• The influence of sociocultural and structural contexts in academic change and development in higher education

      Englund, Claire; Olofsson, Anders D.; Price, Linda (Springer, 2018-03-10)
      Teaching quality improvements frequently focus upon the ‘development’ of individual academics in higher education. However, research also shows that the academics’ context has considerable influence upon their practices. This study examines the working environments of teachers on an online pharmacy programme, investigating contextual conditions that facilitate or impede academic change and development. Interview data and institutional policy documents are examined within a Cultural-Historical Activity Theory framework. Distinct differences in the teachers’ sociocultural context were identified as influencing change and development. Departmental teaching cultures and patterns of communication influenced practice both positively, by offering collegial support, and negatively by impeding change. The findings have significance for academic development strategies. They suggest that departmental-level support should include communicative pathways that promote reflection upon and development of conceptions of teaching and learning.
    • The influence upon design of differing conceptions of teaching and learning with technology

      Kirkwood, Adrian; Price, Linda; Olofsson, Anders D.; Lindberg, J. Ola; Open University (IGI Global, 2012-01-01)
      This chapter considers some of the theoretical foundations of teaching and learning in higher education and how these are reflected in practice. We consider how varying conceptions of teaching and learning with technology have an impact upon how teachers design teaching and learning. This chapter reviews why these variations are important and how they can affect the design of the curriculum and ultimately what and how students learn. We conclude that promoting increased use of technology does little, if anything, to improve student learning. It is only by attending to higher education teachers? conceptions of teaching and learning with technology and supporting change in this area that significant progress will be achieved. In this chapter we advocate that informed design in the use of technology is underpinned by beliefs about (conceptions of) teaching and learning with technology. To this end the chapter explores some of the theoretical underpinnings of these conceptions and argues that they are fundamental to driving well-informed practice in the use of technology to support student learning.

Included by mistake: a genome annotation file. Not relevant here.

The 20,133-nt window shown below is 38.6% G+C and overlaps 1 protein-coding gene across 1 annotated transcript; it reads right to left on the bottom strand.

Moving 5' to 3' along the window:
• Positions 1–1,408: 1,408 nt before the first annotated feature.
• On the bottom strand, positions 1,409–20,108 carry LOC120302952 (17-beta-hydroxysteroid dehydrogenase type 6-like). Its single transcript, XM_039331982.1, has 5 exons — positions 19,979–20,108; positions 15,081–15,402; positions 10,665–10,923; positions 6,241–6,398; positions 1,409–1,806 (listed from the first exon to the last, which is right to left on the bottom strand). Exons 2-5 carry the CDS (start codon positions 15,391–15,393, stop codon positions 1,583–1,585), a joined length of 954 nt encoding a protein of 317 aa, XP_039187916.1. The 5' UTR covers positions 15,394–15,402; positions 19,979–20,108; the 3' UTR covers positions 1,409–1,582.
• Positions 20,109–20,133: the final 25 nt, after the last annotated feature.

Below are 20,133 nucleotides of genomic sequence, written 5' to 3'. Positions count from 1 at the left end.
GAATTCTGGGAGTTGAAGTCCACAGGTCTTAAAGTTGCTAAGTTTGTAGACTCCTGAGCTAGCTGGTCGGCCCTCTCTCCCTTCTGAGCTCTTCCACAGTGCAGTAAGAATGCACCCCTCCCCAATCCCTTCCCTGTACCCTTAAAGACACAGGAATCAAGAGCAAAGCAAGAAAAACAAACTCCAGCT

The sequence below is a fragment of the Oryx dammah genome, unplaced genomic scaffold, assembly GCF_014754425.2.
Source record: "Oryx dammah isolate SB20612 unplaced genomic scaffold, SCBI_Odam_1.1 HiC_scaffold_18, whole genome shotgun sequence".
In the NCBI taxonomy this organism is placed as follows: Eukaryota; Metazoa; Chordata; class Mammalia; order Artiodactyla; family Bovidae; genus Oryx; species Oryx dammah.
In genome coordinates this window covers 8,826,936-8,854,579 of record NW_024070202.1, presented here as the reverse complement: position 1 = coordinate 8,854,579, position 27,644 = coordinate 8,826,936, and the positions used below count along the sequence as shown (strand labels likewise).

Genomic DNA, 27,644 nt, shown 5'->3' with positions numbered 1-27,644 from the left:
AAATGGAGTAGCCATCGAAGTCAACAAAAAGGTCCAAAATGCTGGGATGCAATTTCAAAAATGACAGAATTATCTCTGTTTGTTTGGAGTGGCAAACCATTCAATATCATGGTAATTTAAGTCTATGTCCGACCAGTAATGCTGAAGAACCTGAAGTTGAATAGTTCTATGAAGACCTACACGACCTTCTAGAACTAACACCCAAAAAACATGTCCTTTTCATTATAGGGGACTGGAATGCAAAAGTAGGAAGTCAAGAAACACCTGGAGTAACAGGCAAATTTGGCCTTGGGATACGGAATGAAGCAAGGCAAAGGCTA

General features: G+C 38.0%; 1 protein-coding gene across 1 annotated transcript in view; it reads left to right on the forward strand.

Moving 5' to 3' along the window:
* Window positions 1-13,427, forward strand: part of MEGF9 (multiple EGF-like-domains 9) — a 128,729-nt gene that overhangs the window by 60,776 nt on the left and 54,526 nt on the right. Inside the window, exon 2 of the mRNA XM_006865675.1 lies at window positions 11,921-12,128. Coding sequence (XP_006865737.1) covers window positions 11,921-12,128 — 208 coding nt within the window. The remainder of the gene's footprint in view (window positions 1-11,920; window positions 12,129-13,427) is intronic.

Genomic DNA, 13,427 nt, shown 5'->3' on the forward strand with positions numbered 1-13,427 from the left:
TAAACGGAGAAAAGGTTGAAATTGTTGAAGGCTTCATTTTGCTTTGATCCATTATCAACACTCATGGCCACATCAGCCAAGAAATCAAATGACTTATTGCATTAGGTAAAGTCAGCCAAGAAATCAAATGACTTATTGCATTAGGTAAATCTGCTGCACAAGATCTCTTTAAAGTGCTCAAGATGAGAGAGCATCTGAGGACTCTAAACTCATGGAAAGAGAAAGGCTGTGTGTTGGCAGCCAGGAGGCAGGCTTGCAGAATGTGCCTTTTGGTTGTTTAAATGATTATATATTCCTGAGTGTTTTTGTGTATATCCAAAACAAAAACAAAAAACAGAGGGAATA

• Informed design of educational technology for teaching and learning? Towards an evidence-informed model of good practice

      Price, Linda; Kirkwood, Adrian; Open University (Routledge, 2014-08-11)
      The aim of this paper is to model evidence-informed design based on a selective critical analysis of research articles. We draw upon findings from an investigation into practitioners? use of educational technologies to synthesise and model what informs their designs. We found that practitioners? designs were often driven by implicit assumptions about learning. These shaped both the design of interventions and the methods sought to derive evaluations and interpret the findings. We argue that interventions need to be grounded in better and explicit conceptualisations of what constitutes learning in order to have well-informed designs that focus on improving the quality of student learning.
    • Innovations in large-scale supported distance teaching: transformation for the Internet, not just translation

      Petre, Marian; Carswell, Linda; Price, Blain; Thomas, Pete; Eisenstadt, Marc; Vincent, Tom; Open University (Kogan Page, 1998-01-01)
    • Integrating computer-assisted language learning in Saudi schools: a change model

      Alresheed, Saleh; Leask, Marilyn; Raiker, Andrea; University of Bedfordshire (Sakarya University, 2015-10-01)